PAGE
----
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Case Introduces Bill to Strengthen National Commitment to Save Country's Endangered Coral Reefs

The measure would extend and strengthen a key twenty-year-old federal law

Washington, May 8, 2020

(Honolulu, HI) – Congressman Ed Case (HI-01) today introduced in the U.S. House of Representatives his bipartisan Coral Reef Conservation Reauthorization Act to continue, update and improve our national commitment to save our endangered coral reefs as first set forth in a measure enacted twenty years ago.

“In the two decades since the passage of the 2000 Act, the state of our reefs has deteriorated alarmingly and the challenges and opportunities for effective management have evolved,” said Case. 

Case said coral reefs are vital natural infrastructure that safeguard our coastal and island communities. Healthy, resilient coral reefs buffer against severe weather, shoreline erosion, and flooding and serve as natural breakwaters for maritime ports and harbors.

“Coral reefs also support countless American jobs in the tourism, hospitality, boating, recreation, and fishing industries,” said Case.  “In particular, coral reefs are integral to commercial and recreational sport fisheries across the United States and in our nation’s Exclusive Economic Zone.”

Case continued: “As coral reefs provide a rich habitat for a variety of marine life, the loss of coral reef ecosystems is having very serious consequences for coastal communities and economies, the health of fish and other marine wildlife, biodiversity and the overall marine environment.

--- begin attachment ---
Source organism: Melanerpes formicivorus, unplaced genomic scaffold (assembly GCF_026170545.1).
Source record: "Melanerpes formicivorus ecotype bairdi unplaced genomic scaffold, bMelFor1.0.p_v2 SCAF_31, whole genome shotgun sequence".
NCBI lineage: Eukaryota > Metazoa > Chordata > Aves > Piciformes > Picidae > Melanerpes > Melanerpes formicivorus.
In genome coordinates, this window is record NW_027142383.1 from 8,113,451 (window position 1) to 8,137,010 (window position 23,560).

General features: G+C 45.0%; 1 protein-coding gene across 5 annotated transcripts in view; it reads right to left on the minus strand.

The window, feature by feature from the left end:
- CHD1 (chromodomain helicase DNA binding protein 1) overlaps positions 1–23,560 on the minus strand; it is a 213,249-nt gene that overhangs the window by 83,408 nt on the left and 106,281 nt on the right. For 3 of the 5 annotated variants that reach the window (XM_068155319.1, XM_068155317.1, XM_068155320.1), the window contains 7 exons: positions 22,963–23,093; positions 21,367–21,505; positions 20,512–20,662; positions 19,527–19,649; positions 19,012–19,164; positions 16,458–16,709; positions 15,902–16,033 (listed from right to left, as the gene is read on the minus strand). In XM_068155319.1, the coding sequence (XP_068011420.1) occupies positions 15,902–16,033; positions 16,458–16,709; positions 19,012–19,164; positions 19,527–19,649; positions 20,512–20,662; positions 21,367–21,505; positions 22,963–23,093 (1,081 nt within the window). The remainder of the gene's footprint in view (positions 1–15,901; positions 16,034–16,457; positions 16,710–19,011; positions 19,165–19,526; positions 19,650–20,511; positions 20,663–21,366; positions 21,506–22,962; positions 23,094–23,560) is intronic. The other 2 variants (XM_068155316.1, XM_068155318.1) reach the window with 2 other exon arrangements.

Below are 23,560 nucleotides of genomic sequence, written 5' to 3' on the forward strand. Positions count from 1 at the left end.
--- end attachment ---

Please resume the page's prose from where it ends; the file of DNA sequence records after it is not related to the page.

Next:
“In fact, such loss is accelerating rapidly, for various reasons. Warmer-than-normal ocean temperatures combined with widespread pollution are threatening their health and causing mass bleaching events. Bleaching events cause corals to be more susceptible to disease and increase their chances of dying.”

Case explained that his Coral Reef Conservation Reauthorization Act will:

  • Strengthen the federal responses to coral reef emergencies, including bleaching, vessel groundings, harmful algal blooms, coral disease/invasive species outbreaks, and unexplored ordnance underwater.
  • Expand federal grant making for local coral reef conservation projects, including research on coral biodiversity, propagation, and resiliency.
  • Authorize the U.S. Coral Reef Task Force and the Coral Reef Management Fellowship.
  • Authorize the U.S. Department of the Interior to research and conserve coral resources, including coral reefs within national parks, national wildlife refuges, and national monuments. 

“Coral reefs represent the planet’s greatest source of biodiversity,” said Case.  “Coral reefs cover less than 1% of the ocean floor but are home to some 25% of all known marine species.

“Coral reef ecosystems also support upwards of 12% of global fisheries and an estimated 25% of all known fish species.

“It is critical to life as we know it that we accelerate our efforts to preserve these invaluable and indispensable elements of our natural world.”

Case said co-sponsors of his measure include:

Tulsi Gabbard (D-HI)

Jared Huffman (D-CA)

Gregorio Kilili Camacho Sablan (D-CNMI)

Aumua Amata Coleman Radewagen (R-AS)

Alcee Hastings (D-FL)

Ted Yoho (R-FL)

Kathy Castor (D-FL)

Bill Posey (R-FL)

Charlie Crist (D-FL)

 

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 Attachments:      Copy of Coral Reef Conservation Reauthorization Act

                             Section-by-section summary of the Act

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